Resulta relevante sin embargo  el Considerando 41 de la Sentencia donde el Tribunal aclara que si el órgano jurisdiccional considera, que una situación como la del litigio no está comprendida dentro del ámbito de aplicación del Derecho de la Unión, deberá examinarla a la luz del Derecho nacional, tomando asimismo en consideración el Convenio Europeo para la Protección de los Derechos Humanos y de las Libertades Fundamentales, firmado en Roma el 4 de noviembre de 1950, del que son parte todos los Estados miembros (con cita de la STJUE de 15 de noviembre de 2011, Dereci y otros, C‑256/11).

Tomando en cuenta estas consideraciones el Tribunal emite el siguiente Fallo:

“El artículo 13, apartado 3, del Reglamento (CE) nº 562/2006 del Parlamento Europeo y del Consejo, de 15 de marzo de 2006, por el que se establece un Código comunitario de normas para el cruce de personas por las fronteras (Código de fronteras Schengen), únicamente prevé la obligación de los Estados miembros de establecer un recurso contra las resoluciones de denegación de entrada en su territorio.”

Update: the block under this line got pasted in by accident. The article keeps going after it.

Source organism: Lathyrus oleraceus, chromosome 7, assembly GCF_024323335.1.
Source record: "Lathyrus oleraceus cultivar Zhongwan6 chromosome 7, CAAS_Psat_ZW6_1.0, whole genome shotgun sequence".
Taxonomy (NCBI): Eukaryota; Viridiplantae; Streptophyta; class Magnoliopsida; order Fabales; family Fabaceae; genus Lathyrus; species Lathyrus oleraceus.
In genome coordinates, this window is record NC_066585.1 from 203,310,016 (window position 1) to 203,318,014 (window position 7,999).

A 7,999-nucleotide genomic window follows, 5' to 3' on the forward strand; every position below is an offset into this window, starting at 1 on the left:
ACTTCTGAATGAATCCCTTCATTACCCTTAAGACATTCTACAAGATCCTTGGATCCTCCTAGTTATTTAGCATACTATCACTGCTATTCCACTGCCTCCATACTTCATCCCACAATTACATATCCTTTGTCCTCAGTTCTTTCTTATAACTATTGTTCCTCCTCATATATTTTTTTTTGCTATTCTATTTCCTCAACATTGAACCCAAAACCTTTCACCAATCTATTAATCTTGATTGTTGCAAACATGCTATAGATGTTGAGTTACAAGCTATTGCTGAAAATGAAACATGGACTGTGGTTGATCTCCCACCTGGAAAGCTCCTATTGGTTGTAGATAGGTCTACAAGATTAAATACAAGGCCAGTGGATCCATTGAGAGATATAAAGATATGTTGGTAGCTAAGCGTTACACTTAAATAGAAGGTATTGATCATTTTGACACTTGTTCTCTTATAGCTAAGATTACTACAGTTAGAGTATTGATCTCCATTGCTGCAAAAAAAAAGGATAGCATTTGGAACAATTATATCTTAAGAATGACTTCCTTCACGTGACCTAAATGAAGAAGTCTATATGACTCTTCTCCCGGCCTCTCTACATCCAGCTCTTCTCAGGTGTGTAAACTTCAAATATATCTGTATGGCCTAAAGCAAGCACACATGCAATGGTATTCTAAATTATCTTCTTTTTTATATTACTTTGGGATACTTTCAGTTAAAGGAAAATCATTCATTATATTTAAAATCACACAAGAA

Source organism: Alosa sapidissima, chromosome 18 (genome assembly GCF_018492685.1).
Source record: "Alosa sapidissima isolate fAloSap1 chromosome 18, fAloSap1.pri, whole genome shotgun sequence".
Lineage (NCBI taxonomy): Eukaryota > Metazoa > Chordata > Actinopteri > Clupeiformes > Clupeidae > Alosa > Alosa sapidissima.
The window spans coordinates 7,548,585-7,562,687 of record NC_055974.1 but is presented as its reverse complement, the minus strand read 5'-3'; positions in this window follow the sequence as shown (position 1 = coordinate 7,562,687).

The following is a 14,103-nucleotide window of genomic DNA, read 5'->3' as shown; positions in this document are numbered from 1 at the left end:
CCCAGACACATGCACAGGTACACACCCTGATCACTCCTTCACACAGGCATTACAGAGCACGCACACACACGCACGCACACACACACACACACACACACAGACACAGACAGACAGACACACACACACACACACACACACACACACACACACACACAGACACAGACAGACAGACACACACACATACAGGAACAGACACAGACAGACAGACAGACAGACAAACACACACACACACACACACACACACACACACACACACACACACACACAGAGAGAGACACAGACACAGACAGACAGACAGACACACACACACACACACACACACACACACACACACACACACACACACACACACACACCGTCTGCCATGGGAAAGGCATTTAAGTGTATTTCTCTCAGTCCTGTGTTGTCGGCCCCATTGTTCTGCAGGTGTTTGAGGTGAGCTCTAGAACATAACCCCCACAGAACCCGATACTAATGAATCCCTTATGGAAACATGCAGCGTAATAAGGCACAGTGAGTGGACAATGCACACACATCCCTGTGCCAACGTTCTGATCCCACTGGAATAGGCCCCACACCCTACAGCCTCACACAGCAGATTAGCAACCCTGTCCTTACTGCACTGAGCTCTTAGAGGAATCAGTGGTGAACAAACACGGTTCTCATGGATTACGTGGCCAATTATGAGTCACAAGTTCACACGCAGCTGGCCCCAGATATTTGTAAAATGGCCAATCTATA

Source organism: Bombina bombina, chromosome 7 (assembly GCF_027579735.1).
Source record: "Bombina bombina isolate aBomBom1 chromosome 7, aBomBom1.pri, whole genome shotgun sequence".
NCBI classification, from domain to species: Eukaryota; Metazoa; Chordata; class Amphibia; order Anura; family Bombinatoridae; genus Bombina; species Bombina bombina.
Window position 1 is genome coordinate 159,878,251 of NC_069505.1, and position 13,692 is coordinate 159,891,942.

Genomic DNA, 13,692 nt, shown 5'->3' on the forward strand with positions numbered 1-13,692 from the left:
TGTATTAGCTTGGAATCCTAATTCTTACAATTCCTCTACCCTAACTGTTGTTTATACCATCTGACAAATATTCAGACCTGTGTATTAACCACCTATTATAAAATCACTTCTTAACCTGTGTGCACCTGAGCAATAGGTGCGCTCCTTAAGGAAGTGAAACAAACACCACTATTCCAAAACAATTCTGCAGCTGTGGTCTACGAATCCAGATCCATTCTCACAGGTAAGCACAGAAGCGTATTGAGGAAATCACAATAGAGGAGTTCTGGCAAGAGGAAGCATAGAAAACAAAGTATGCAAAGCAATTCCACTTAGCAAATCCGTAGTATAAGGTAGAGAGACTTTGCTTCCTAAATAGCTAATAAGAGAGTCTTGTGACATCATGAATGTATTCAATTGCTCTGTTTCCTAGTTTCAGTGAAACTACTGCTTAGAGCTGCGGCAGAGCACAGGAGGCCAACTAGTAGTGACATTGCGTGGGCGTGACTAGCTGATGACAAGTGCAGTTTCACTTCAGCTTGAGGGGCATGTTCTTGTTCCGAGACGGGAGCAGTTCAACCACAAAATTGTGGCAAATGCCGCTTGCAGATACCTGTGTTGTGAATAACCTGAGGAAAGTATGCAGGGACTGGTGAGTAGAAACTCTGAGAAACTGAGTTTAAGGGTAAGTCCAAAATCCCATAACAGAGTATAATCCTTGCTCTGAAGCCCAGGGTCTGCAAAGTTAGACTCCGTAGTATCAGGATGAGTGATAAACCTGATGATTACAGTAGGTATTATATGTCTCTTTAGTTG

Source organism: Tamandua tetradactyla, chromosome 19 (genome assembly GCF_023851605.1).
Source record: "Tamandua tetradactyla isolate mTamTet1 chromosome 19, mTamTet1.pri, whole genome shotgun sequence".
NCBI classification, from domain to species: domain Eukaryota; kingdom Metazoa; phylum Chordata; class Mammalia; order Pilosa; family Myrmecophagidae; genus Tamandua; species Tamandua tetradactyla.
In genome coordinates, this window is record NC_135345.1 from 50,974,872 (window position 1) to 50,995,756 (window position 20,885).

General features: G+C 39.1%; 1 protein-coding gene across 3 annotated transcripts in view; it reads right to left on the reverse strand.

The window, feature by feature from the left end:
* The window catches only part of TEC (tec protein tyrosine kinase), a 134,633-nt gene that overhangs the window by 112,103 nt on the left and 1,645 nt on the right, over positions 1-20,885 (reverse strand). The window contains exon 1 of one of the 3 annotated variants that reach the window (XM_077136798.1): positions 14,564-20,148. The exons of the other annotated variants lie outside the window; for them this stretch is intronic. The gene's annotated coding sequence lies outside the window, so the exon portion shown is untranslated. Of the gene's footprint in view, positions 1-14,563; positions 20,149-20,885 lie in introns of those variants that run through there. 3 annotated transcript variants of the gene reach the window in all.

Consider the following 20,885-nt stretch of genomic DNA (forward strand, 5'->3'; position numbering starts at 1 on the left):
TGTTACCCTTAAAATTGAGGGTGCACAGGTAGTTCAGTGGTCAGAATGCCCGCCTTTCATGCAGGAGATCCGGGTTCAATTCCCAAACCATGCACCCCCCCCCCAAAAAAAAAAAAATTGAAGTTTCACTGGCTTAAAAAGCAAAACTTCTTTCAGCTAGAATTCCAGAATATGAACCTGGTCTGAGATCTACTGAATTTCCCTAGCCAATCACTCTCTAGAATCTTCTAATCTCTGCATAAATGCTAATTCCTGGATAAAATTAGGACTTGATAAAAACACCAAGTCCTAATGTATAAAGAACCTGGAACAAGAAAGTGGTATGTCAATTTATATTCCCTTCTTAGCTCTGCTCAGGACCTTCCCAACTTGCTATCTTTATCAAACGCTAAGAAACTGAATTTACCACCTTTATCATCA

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Consideration of the questions referred.- By its first question, the referring court asks whether Article 13(3) of Regulation No 562/2006 provides persons with a right of appeal not only against a decision refusing entry into a Member State, but also against infringements committed in the procedure leading to the adoption of a decision authorising entry. By its second and third questions, the referring court asks whether, if the answer to the first question is in the affirmative, the abovementioned provision requires the Member State to guarantee an effective remedy before a court or before an administrative body which, from an institutional and functional perspective, provides the same guarantees as a court. It is appropriate to consider those questions together. Article 13(3) of Regulation No 562/2006 provides that persons refused entry shall have the right to appeal. According to that provision, appeals are to be conducted in accordance with national law. It must be added that Article 13 of Regulation No 562/2006 relates entirely to refusal of entry. As the Latvian Government and the Commission stated, Article 13(3) of Regulation No 562/2006 obliges Member States to establish a means of obtaining redress only against decisions to refuse entry. Furthermore, it is apparent that neither the applicant in the main proceedings nor the referring court has questioned the validity of that provision. By its second and third questions, the referring court asks whether in the light of recital 20 in the preamble to, and Article 6(1) of, Regulation No 562/2006, and Article 47 of the Charter, Article 13(3) of Regulation No 562/2006 imposes an obligation on Member States to guarantee a right of appeal against infringements alleged to have been committed during the adoption of a decision authorising entry either before a court or before an administrative body which, from an institutional and functional perspective, provides the same guarantees as a court of law. Since those two questions were raised solely in the event that the response to the first question was in the affirmative, namely that Article 13(3) of Regulation No 562/2006 provides that a person has a right of appeal not only against a decision refusing entry into a Member State, but also against the infringements alleged by the claimant and described at paragraph 11 of this judgment, they do not require an answer. In any event, the decision to refer does not provide sufficient information regarding the main proceedings, in particular regarding the relevant facts, for the Court to determine the relevance of Article 6 of Regulation No 562/2006 for the purposes of examination of that action. Consequently, the Court is not in a position to determine whether the situation of the claimant in the main proceedings is governed by European Union law within the meaning of Article 51(1) of the Charter, whose provisions are addressed to the Member States only when they are implementing European Union law (see, Case C‑400/10 PPU McB. and Case C‑40/11 Iida 1). It is for the referring court to ascertain, in the light of the facts in the main proceedings, whether the situation of the claimant in the main proceedings is governed by European Union law and, if that is the case, whether a refusal to grant him the right to bring his claims before a court infringes the rights recognised in Article 47 of the Charter. In that respect, it must be noted that border guards performing their duties, within the meaning of Article 6 of Regulation No 562/2006, are required, inter alia, to fully respect human dignity. It is for Member States to provide in their domestic legal system for the appropriate legal remedies to ensure, in compliance with Article 47 of the Charter, the protection of persons claiming the rights derived from Article 6 of Regulation No 562/2006. On the other hand, if that court takes the view, in the light of the response given by the Court of Justice to the first question, that that situation is not governed by European Union law, it must examine it in the light of national law, taking into account also the European Convention for the Protection of Human Rights and Fundamental Freedoms, signed at Rome on 4 November 1950, and to which all the Member States are party (see Case C‑256/11 Dereci and Others). In the light of the foregoing considerations, the answer to the questions referred is that Article 13(3) of Regulation No 562/2006 obliges Member States to establish a means of obtaining redress only against decisions to refuse entry.